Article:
very white, sunlight-like light, and it is indirect; the
torche shines the light up to the ceiling and then it is
reflected back. If you place two or three around the room
they give enough light that the flash usually doesn't even go
off on your camera.
It's best to have the light coming from several sources: a few
lights and maybe the flash from your camera. This
soft-light-from-all-sides method reduces the "flat" look that a
harsh light gives.
Another way to provide light that isn't harsh is to reflect a
bright light off of a white surface, like a sheet or poster
board or a white wall. This is the same idea as the fancy
silver umbrellas that the professionals use, but much less
costly. Keep in mind that the white surface should not be
*in* the picture or you get the too much contrast problem.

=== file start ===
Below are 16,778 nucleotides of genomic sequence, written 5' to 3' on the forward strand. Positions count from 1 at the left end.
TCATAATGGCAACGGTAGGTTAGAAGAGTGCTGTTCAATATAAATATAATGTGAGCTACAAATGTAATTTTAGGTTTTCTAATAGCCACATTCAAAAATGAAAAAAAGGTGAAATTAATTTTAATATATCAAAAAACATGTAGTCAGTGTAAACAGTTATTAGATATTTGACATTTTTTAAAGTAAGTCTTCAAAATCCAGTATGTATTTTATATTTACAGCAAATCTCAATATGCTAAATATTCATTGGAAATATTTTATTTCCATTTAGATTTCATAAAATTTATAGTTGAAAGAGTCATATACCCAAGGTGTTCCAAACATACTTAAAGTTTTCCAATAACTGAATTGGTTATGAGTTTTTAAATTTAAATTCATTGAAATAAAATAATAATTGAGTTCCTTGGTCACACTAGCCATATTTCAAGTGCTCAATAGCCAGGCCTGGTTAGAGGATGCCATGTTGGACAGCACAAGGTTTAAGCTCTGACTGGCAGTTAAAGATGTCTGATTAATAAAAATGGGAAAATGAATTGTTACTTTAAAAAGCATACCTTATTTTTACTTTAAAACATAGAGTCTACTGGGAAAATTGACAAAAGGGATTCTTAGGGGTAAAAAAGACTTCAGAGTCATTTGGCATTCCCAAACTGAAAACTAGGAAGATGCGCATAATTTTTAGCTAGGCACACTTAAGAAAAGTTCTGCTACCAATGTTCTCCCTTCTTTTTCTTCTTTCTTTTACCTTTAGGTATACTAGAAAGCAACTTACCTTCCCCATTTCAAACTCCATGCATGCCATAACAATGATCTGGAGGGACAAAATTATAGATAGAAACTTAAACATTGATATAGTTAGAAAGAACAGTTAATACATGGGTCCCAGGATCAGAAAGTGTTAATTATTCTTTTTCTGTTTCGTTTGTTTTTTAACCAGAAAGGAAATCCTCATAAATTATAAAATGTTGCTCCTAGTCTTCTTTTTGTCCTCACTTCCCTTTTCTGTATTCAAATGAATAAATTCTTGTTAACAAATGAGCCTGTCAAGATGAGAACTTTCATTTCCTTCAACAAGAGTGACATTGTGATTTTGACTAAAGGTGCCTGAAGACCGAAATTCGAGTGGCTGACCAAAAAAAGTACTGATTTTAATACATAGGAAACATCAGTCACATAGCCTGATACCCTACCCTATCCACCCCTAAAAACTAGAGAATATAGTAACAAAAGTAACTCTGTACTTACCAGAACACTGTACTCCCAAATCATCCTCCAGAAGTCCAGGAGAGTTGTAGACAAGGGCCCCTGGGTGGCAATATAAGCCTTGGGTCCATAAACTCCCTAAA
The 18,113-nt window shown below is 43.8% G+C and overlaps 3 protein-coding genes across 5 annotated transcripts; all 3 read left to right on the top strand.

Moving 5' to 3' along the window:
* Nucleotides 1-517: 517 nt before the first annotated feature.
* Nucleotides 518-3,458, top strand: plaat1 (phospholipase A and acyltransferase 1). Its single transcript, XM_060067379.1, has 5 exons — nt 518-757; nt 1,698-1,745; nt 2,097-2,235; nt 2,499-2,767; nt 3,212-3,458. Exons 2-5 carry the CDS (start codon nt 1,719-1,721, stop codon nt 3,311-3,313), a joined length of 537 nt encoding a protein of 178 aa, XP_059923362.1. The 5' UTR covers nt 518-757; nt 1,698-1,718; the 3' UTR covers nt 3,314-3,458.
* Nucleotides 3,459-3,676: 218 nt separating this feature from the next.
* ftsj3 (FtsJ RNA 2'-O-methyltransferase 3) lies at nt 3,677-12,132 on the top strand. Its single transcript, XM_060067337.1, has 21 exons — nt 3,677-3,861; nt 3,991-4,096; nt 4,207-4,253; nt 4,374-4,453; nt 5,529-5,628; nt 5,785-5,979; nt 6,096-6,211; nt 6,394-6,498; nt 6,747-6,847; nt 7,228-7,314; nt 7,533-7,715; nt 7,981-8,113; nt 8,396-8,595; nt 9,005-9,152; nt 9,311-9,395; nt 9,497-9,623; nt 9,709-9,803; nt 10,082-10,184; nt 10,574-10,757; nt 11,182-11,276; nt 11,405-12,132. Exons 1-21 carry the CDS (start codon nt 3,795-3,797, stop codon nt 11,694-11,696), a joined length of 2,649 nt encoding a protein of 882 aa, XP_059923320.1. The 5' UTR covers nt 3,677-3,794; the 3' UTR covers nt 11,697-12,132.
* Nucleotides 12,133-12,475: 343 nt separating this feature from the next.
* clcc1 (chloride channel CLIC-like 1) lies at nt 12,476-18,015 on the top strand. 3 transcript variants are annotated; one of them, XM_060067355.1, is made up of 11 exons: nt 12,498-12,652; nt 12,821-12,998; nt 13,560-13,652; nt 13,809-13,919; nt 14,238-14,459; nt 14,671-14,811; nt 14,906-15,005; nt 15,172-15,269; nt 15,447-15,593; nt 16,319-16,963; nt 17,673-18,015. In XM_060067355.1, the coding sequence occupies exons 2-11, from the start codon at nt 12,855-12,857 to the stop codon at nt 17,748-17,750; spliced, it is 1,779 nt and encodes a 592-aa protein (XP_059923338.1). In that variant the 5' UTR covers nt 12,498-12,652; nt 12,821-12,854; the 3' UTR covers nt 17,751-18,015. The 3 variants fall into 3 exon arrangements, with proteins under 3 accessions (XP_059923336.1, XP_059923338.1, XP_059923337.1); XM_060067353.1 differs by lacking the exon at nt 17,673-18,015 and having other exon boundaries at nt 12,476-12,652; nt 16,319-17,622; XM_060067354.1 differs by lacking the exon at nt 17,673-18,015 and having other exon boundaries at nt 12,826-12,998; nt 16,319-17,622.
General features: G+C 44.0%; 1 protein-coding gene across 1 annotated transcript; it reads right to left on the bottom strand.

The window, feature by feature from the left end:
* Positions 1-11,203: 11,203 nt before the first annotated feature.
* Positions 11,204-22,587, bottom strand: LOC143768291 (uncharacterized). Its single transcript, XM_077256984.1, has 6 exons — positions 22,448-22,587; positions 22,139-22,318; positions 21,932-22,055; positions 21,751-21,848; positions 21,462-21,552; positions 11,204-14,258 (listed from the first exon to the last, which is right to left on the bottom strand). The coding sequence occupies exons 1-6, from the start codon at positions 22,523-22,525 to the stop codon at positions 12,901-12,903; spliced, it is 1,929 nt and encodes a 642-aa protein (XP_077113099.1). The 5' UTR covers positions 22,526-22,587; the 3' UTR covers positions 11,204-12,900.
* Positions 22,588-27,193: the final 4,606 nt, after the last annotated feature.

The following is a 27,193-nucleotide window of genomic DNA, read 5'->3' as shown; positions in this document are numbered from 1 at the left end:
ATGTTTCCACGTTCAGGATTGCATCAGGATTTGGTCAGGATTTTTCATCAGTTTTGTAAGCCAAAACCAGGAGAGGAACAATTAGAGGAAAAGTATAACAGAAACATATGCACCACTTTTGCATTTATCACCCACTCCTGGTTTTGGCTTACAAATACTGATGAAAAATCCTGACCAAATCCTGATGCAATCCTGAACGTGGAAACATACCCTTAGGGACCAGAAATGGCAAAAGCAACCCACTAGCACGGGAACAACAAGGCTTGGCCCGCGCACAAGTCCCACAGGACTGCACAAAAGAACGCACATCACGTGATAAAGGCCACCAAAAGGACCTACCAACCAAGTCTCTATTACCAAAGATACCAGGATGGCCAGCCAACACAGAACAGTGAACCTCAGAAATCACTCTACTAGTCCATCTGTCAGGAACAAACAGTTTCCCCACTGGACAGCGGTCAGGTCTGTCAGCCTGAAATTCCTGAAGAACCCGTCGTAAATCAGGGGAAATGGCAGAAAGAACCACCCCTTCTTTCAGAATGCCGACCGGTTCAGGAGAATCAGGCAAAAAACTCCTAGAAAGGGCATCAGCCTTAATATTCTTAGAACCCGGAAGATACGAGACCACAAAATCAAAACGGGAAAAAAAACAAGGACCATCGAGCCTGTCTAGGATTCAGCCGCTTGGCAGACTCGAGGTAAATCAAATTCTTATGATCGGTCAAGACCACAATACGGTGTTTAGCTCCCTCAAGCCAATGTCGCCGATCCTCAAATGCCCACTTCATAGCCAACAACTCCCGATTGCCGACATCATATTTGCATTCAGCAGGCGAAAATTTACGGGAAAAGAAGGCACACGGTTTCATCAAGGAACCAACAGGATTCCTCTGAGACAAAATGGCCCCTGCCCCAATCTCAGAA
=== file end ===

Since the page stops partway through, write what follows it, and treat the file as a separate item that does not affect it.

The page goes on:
Good lighting also helps reduce the red-eye problem (actually on
a cat it's usually yellow-eye but you know what I
mean). The idea with black animals is always soft
light makes soft-appearing fur and minimal mal-face.
Then of course there's free lighting - sunlight. It's best
when it's fairly bright but not direct sunlight. Sometimes
you can get this effect out of doors on a cloudy day or in the
shade, making sure that there isn't any unshaded sunlight in the
background to upset your camera's exposure settings.
Alternatively, look at how the sunlight comes into the rooms in
your home throughout the day and find a room where you can get
clear indirect sunlight. Note what time of day it is when